On a few occasions, hospital authorities say, families have not turned up to claim the dead bodies, largely because they are afraid of also getting infected, which will push them deeper in debt.
Some are trying to help in whatever way they can. A group of Muslim activists in Osmanabad strive to ensure that unclaimed dead bodies are not disgraced in death. Among the 8-10 volunteers is 34-year-old Bilal Tamboli, who says, “We have conducted the funerals of over 40 people in the second wave.” And over 100 since the pandemic began. “The hospital lets us know and then we take it forward. If the deceased belongs to a Muslim family, we carry out the rituals that Muslims do. If the person is a Hindu, we conduct Hindu rituals. It is about salvaging some dignity in death.”
Bilal is anxious not to be seen as seeking publicity for his group’s efforts. He believes that would be wrong. And he is aware of the risk his voluntary work brings. “I get more worried for my family,” adds Bilal, who is not married. “If I catch the virus, no matter what happens, I won’t have any regrets. But I live with my parents, brother and sister. Our house is not big enough to practice physical distancing. I take all possible precautions – and say a silent prayer before every funeral.”
The nature of funerals in Covid times, families say, makes it tougher for them to absorb the finality or cope with it. “A death in the family is a sad event,” says Dipali Yadav, 36, a farmer residing on the outskirts of Osmanabad town. “You process it as a family, and get over it as a family. People come over, offer their condolences. You find strength in each other. All that is gone now.”
When her in-laws died in the third week of April within 24 hours of each other, Dipali’s entire family had been down with Covid-19. “My husband was in the hospital,” she says. “Our three kids were under home isolation. And I was secluded in another room. It was in some ways surreal. On the one hand, I was trying to come to terms with losing two people in the family in a short time. On the other, I was worried about my husband. My mind would go crazy sitting alone in that room.”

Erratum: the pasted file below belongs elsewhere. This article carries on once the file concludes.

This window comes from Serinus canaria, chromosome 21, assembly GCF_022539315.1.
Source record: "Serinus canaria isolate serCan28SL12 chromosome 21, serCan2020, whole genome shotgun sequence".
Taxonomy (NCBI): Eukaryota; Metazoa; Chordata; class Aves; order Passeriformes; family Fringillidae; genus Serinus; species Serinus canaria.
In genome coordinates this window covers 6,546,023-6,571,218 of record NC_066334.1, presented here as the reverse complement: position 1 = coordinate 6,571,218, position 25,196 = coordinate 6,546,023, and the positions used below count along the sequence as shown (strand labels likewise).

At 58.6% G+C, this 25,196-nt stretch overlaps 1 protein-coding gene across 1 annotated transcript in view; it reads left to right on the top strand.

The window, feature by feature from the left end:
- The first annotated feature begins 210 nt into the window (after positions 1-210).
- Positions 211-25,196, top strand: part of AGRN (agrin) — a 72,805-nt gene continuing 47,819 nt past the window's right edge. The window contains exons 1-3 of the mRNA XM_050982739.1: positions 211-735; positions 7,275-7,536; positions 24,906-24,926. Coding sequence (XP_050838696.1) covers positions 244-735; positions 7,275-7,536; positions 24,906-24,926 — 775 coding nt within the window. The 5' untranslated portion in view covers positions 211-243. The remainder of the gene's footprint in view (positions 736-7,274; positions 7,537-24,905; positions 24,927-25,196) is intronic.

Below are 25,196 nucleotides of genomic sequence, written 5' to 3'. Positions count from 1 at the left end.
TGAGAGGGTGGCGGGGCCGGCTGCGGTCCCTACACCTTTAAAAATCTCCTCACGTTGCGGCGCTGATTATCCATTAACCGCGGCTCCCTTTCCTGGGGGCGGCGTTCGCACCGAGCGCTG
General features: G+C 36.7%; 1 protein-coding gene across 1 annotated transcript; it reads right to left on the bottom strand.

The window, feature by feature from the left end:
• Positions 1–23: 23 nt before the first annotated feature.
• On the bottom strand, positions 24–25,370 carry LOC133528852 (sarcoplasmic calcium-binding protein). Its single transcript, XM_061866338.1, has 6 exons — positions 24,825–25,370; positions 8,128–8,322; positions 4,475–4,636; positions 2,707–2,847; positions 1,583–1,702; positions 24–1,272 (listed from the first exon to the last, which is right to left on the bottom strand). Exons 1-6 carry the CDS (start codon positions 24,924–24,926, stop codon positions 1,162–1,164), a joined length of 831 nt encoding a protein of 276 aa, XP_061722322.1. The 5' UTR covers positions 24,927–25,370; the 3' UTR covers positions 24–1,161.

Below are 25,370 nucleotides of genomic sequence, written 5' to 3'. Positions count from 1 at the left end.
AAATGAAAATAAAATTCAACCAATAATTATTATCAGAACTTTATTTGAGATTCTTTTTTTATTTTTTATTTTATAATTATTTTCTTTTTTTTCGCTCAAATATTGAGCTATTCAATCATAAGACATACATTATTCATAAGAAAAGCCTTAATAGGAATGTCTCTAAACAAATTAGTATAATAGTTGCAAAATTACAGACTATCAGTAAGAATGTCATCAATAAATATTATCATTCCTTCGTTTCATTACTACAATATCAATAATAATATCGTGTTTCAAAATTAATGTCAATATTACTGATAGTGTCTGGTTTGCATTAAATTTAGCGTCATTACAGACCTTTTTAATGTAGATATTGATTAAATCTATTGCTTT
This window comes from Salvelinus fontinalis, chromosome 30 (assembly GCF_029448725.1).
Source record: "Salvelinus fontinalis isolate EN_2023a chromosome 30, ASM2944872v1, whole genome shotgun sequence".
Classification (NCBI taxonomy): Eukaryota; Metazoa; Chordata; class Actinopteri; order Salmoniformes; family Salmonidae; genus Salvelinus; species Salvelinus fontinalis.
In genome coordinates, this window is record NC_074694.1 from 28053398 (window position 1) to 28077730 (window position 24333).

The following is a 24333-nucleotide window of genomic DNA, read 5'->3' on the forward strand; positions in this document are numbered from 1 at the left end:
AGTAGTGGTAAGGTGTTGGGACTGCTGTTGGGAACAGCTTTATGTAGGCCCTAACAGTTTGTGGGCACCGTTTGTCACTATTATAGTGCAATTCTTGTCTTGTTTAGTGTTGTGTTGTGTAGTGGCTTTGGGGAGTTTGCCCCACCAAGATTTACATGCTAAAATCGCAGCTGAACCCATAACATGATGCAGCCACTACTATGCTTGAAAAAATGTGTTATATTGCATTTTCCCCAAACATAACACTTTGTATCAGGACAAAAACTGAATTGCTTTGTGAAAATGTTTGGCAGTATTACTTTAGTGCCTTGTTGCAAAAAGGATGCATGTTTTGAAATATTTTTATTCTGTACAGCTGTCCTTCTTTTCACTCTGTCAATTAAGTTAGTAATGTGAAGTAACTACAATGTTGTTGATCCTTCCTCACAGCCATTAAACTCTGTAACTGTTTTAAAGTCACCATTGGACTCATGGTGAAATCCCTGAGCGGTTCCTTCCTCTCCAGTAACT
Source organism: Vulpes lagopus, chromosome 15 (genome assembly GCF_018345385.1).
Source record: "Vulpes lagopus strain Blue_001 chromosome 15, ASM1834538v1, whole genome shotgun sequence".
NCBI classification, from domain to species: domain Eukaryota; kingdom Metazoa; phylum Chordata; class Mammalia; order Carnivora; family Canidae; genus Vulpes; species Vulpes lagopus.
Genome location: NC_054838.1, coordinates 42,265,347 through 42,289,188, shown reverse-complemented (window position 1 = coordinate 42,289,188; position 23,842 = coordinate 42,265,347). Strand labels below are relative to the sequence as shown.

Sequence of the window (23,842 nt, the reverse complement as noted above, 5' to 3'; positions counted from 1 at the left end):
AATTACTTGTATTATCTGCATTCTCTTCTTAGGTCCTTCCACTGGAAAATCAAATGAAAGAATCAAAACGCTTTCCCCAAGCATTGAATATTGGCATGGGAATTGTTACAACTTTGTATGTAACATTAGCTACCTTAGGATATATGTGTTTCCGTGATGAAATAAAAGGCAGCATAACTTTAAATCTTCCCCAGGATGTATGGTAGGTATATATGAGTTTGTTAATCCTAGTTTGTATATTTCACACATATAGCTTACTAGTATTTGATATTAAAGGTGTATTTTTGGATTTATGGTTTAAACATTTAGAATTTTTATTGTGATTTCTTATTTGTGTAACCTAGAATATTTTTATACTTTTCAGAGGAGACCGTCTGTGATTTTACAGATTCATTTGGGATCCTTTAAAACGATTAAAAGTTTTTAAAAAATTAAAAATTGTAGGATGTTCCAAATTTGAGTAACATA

Her husband, Arvind, also a farmer, regrets not being able to look after his parents in their last days. “Even though I was hospitalised, I wore a PPE kit, went to the crematorium and watched them burn,” he says. “It was the least I could do.”
Arvind, 45, is yet to come to terms with how little mind-space the family has had to mourn his parents’ passing. “It was all about claiming the bodies, identifying them, transporting them properly to the crematorium, then following the protocols during the funeral,” he says.
“Funerals have been reduced to logistics. You don’t have time to mourn. You don’t have time to express grief. The moment the bodies of your relatives start burning, you are asked to vacate the crematorium because the next lot is on its way.”
Arvind’s mother, Asha, 67, died on April 16. His father, Vasant, 80, passed away the following day. In a touching gesture, the workers at the crematorium combined two pyres for them. “It was the only consolation I got that day,” he says. “My parents lived together and they were laid to rest next to each other. They must be resting in peace.”